Monday, April 13, 2015

A Case of Vinegar Syndrome

I recently had the opportunity to conduct an interview via email with Joe Rubin, co-owner of the up-and-coming label Vinegar Syndrome. The folks at Vinegar Syndrome have done some commendable work restoring, presenting, and distributing horror, exploitation, and X-rated films that might otherwise have fallen by the wayside. Without further ado, let’s get into the interview…

(The Horror Aisle) For a relatively new company, it seems like Vinegar Syndrome has been very busy and has made some major waves. Can you tell us a little about how the company got started?

(Joe Rubin) My background is in film programming and archival management. Through a series of random events, I was put in touch with my partner in VS, Ryan Emerson, to work on restoring a film. After that project was completed, Ryan and I stayed in touch and started doing more restorations of other genre films as independent contractors. Eventually we were given an opportunity to relocate our operation, which included my large film collection, to the East Coast. After launching a small film scanning and restoration company, Ryan proposed the concept of starting our own DVD and Blu-ray label, which would focus on preserving and releasing some of the films in my collection. Although it was initially going to be a side project to the lab, it took off beyond our expectations and we began seeking out rights and elements for many other films.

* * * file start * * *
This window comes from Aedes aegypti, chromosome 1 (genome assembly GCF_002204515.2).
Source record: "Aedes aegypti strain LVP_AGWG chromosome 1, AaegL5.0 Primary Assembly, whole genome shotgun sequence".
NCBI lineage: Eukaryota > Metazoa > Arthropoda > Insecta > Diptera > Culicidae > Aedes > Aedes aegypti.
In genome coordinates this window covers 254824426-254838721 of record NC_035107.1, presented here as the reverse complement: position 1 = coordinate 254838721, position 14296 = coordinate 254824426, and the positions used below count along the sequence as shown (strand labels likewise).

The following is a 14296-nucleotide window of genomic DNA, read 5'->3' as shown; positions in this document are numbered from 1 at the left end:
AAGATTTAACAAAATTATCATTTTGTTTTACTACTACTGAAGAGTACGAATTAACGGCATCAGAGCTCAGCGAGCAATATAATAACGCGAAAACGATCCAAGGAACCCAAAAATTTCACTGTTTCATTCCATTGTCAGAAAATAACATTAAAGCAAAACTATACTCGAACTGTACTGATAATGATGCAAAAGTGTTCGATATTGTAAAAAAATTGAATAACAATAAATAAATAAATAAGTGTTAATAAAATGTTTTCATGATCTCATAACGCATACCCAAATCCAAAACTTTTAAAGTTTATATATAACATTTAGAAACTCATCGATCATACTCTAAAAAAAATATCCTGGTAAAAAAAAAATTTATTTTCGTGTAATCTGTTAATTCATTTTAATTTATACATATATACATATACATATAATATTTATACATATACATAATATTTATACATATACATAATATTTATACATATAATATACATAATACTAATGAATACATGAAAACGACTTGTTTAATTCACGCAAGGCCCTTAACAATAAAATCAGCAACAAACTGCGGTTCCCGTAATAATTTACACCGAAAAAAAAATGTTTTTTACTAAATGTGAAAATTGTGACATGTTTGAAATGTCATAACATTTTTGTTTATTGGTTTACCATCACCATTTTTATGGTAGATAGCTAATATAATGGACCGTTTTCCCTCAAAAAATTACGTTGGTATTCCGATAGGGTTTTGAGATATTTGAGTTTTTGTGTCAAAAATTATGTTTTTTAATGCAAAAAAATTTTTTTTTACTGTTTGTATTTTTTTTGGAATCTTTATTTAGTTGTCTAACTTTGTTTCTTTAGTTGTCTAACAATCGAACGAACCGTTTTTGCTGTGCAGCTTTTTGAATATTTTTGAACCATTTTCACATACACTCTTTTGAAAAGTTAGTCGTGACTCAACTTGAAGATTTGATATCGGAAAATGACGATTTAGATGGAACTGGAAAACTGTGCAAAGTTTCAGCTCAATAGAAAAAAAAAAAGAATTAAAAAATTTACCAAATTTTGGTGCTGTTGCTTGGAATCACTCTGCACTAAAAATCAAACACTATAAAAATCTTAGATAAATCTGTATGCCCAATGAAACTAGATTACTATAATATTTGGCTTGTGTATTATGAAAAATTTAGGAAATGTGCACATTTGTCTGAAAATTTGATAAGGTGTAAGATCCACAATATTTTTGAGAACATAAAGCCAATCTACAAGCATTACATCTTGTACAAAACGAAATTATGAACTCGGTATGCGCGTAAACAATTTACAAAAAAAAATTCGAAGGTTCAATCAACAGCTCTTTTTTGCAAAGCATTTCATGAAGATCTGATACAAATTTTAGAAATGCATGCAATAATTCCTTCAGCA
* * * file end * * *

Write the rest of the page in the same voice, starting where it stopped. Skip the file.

(THA) Vinegar Syndrome is clearly a labor of love for those involved, and one of the most impressive aspects is that you take many films from genres that might be otherwise lost, ignored, or treated poorly - low-budget horror, exploitation, classic soft- and hardcore erotica - and give the films a red-carpet treatment. Are there specific traits, themes, or cast & crew that you look for when considering potential new releases? How much of it has to do with available elements and their condition?